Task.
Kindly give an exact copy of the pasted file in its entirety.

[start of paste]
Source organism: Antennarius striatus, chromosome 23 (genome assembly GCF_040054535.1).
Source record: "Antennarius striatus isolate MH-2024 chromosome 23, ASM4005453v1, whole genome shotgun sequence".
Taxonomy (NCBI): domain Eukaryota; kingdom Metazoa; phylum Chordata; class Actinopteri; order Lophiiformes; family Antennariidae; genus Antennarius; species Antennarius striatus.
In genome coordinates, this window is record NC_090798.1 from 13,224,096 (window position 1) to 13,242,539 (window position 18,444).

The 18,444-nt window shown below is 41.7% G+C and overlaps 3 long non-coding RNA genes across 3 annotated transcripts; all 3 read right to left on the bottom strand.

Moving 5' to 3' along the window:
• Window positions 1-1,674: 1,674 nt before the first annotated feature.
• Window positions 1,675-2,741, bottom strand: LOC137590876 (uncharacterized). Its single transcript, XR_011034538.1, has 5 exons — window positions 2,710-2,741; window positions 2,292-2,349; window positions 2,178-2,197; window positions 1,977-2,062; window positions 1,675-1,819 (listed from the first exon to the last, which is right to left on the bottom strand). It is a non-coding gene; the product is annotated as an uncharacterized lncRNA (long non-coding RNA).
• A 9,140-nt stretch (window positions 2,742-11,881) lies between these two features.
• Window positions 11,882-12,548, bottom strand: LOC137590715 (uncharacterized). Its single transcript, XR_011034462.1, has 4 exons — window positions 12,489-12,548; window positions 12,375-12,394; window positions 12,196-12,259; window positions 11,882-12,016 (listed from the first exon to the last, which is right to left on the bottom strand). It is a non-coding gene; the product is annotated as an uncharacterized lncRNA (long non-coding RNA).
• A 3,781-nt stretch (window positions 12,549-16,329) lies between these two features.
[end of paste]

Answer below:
Source organism: Antennarius striatus, chromosome 23 (genome assembly GCF_040054535.1).
Source record: "Antennarius striatus isolate MH-2024 chromosome 23, ASM4005453v1, whole genome shotgun sequence".
Taxonomy (NCBI): domain Eukaryota; kingdom Metazoa; phylum Chordata; class Actinopteri; order Lophiiformes; family Antennariidae; genus Antennarius; species Antennarius striatus.
In genome coordinates, this window is record NC_090798.1 from 13,224,096 (window position 1) to 13,242,539 (window position 18,444).

The 18,444-nt window shown below is 41.7% G+C and overlaps 3 long non-coding RNA genes across 3 annotated transcripts; all 3 read right to left on the bottom strand.

Moving 5' to 3' along the window:
• Window positions 1-1,674: 1,674 nt before the first annotated feature.
• Window positions 1,675-2,741, bottom strand: LOC137590876 (uncharacterized). Its single transcript, XR_011034538.1, has 5 exons — window positions 2,710-2,741; window positions 2,292-2,349; window positions 2,178-2,197; window positions 1,977-2,062; window positions 1,675-1,819 (listed from the first exon to the last, which is right to left on the bottom strand). It is a non-coding gene; the product is annotated as an uncharacterized lncRNA (long non-coding RNA).
• A 9,140-nt stretch (window positions 2,742-11,881) lies between these two features.
• Window positions 11,882-12,548, bottom strand: LOC137590715 (uncharacterized). Its single transcript, XR_011034462.1, has 4 exons — window positions 12,489-12,548; window positions 12,375-12,394; window positions 12,196-12,259; window positions 11,882-12,016 (listed from the first exon to the last, which is right to left on the bottom strand). It is a non-coding gene; the product is annotated as an uncharacterized lncRNA (long non-coding RNA).
• A 3,781-nt stretch (window positions 12,549-16,329) lies between these two features.